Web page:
The two powerhouses sit on four points apiece but Iran linger just behind on three points, meaning a historic last-16 spot at World Cup 2018 is also within their grasp.
They can take solace from their own performance against a slightly fortuitous Spain and also Portugal’s insipid display to grind out a 1-0 win over pointless Morocco.
With that in mind, we examine some of the key tactical talking points as Team Melli face Seleccao das Quinas at Mordovia Arena in Saransk.
CAN RONALDO BE STOPPED?
Cristiano Ronaldo has been a picture of focus at this tournament, a testament to his developing fitness through the season.
The 33-year-old appears to be peaking in Russia while other big names arrived in brittle condition from punishing campaigns. Indeed, Ronaldo is tearing through teams and attempting to stop him is akin to dancing with a tornado – opponents are being left in ruin.
For Iran to smother his influence, it will require a combination of concentration, coordination and cohesion. And it starts with plugging the supply chain, which while it may seem rather prosaic actually carries the greatest gravitas.
Iran’s five-man midfield has to be perfectly positioned to close off the penetrating passing lanes because if the ball finds Ronaldo – who smartly sits furthest up the pitch when Portugal don’t have possession then drops for the outball – he’s difficult to stop in transition.
Having morphed into a more traditional No9, he now plays the width of the box so concentration will be key to ensure he’s tightly marked.
It’s a huge challenge for Team Melli boss Carlos Queiroz but as one of the better defensive tacticians, you can be sure his team will be supremely organised. They need to be for the full 90 minutes against Ronaldo, though.
TO THE AZMOUN AND BACK
One of Iran’s under-utilised weapons in this tournament is the aerial prowess of 23-year-old frontman Sardar Azmoun.
The Rubin Kazan striker won nine headers against Spain and seven against Morocco – both were game highs – and they are not aimless flick-ons either because Azmoun, at a modest 6ft, has superb spring.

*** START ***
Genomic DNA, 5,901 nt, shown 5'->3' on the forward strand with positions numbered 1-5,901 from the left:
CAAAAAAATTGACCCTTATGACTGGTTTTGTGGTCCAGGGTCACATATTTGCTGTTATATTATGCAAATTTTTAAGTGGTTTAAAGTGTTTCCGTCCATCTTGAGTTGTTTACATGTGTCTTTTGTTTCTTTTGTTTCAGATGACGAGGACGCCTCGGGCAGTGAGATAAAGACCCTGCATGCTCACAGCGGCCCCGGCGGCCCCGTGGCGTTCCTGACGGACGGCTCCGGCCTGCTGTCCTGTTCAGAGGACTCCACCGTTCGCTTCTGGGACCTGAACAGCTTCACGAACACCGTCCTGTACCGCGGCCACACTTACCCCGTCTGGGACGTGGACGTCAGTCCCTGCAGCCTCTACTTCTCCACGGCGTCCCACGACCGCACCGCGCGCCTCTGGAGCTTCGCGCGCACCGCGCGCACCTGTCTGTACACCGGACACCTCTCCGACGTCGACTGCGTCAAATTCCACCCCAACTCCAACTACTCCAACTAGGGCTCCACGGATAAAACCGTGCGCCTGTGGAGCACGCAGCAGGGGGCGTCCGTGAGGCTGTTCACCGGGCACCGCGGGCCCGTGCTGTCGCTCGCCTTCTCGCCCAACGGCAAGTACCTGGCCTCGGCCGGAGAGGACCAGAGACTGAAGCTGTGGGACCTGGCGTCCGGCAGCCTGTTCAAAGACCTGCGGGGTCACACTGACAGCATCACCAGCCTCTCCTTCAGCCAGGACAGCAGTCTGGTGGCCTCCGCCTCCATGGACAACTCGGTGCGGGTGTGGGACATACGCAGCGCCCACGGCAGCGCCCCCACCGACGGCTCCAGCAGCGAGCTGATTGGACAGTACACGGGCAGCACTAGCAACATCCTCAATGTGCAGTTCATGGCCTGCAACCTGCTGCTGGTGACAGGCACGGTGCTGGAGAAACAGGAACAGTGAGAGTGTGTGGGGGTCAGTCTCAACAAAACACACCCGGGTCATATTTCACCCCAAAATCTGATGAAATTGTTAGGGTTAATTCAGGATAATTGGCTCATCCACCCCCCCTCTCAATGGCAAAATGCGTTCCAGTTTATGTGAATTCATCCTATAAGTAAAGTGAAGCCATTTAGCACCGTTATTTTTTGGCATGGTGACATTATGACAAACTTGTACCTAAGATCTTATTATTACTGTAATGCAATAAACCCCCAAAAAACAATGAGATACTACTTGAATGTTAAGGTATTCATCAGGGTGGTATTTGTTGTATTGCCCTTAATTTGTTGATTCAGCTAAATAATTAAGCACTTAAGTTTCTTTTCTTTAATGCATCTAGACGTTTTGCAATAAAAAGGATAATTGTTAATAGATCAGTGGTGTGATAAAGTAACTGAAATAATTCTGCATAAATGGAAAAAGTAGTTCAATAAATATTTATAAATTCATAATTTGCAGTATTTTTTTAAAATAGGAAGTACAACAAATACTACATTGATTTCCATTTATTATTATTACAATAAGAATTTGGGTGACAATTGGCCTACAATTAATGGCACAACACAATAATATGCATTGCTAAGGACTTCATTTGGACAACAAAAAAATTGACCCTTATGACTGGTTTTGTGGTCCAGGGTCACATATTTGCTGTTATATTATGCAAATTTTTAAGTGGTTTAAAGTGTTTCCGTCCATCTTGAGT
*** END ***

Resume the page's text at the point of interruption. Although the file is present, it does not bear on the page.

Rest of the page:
But against Spain in particular, Iran struggled to get team-mates close enough to him to prosper from his intelligent knock-downs.
Given Queiroz sets up his side to abandon thoughts of winning the ball in the opposition half and instead press in packs once they bolt back into their two defensive blocks, it means Azmoun is the first receiver out of the back.
Left on his own, the ability to win the initial battle is going to waste and if he can dominate a frangible Portugal pairing of Pepe and Jose Fonte, Iran have to get a team-mate in his vicinity to build their attacks.
PORTUGAL’S 4-4-2 BECOMING A 4-3-3 IN ATTACK
In their opening two encounters, Portugal have been comfortable in ceding possession to their more enterprising opponents with the aim of hitting back on the counter.
But on Monday, they will be expected to take the initiative as Iran set-up in a compact 4-5-1 and won’t deviate away from their defensive mindset with the pressure on Portugal.
That could result in a change of shape when Fernando Santos’ side attack. The European champions are glued to their 4-4-2 but with a dominance of possession, they could transition into a 4-3-3 with Bernardo Silva pushing further up the right to join Ronaldo and Goncalo Guedes or Andre Silva in the front three.